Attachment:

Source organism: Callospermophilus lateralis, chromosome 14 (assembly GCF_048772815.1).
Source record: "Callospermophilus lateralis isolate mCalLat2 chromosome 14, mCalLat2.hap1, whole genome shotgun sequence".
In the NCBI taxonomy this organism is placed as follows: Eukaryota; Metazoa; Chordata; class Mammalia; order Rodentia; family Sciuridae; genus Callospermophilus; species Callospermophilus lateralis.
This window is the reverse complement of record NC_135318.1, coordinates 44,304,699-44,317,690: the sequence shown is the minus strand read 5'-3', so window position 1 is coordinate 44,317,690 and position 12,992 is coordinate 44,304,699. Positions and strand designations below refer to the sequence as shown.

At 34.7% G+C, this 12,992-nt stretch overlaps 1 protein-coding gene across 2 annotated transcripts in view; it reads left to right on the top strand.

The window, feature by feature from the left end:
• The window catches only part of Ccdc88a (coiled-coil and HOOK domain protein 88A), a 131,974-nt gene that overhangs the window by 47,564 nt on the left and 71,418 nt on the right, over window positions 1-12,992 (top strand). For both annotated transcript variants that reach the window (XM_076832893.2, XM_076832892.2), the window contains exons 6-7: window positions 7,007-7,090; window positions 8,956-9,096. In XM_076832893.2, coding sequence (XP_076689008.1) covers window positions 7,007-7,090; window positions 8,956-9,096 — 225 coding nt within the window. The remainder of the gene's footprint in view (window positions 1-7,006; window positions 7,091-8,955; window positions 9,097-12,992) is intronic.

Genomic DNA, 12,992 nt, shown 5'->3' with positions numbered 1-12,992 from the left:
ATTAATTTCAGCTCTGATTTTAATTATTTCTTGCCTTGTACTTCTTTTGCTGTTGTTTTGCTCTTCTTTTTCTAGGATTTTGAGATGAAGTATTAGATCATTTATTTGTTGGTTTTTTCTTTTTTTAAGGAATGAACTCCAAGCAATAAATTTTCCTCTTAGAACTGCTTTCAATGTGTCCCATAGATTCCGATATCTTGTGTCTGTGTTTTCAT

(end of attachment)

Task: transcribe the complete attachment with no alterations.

Source organism: Callospermophilus lateralis, chromosome 14 (assembly GCF_048772815.1).
Source record: "Callospermophilus lateralis isolate mCalLat2 chromosome 14, mCalLat2.hap1, whole genome shotgun sequence".
In the NCBI taxonomy this organism is placed as follows: Eukaryota; Metazoa; Chordata; class Mammalia; order Rodentia; family Sciuridae; genus Callospermophilus; species Callospermophilus lateralis.
This window is the reverse complement of record NC_135318.1, coordinates 44,304,699-44,317,690: the sequence shown is the minus strand read 5'-3', so window position 1 is coordinate 44,317,690 and position 12,992 is coordinate 44,304,699. Positions and strand designations below refer to the sequence as shown.

At 34.7% G+C, this 12,992-nt stretch overlaps 1 protein-coding gene across 2 annotated transcripts in view; it reads left to right on the top strand.

The window, feature by feature from the left end:
• The window catches only part of Ccdc88a (coiled-coil and HOOK domain protein 88A), a 131,974-nt gene that overhangs the window by 47,564 nt on the left and 71,418 nt on the right, over window positions 1-12,992 (top strand). For both annotated transcript variants that reach the window (XM_076832893.2, XM_076832892.2), the window contains exons 6-7: window positions 7,007-7,090; window positions 8,956-9,096. In XM_076832893.2, coding sequence (XP_076689008.1) covers window positions 7,007-7,090; window positions 8,956-9,096 — 225 coding nt within the window. The remainder of the gene's footprint in view (window positions 1-7,006; window positions 7,091-8,955; window positions 9,097-12,992) is intronic.

Genomic DNA, 12,992 nt, shown 5'->3' with positions numbered 1-12,992 from the left:
ATTAATTTCAGCTCTGATTTTAATTATTTCTTGCCTTGTACTTCTTTTGCTGTTGTTTTGCTCTTCTTTTTCTAGGATTTTGAGATGAAGTATTAGATCATTTATTTGTTGGTTTTTTCTTTTTTTAAGGAATGAACTCCAAGCAATAAATTTTCCTCTTAGAACTGCTTTCAATGTGTCCCATAGATTCCGATATCTTGTGTCTGTGTTTTCAT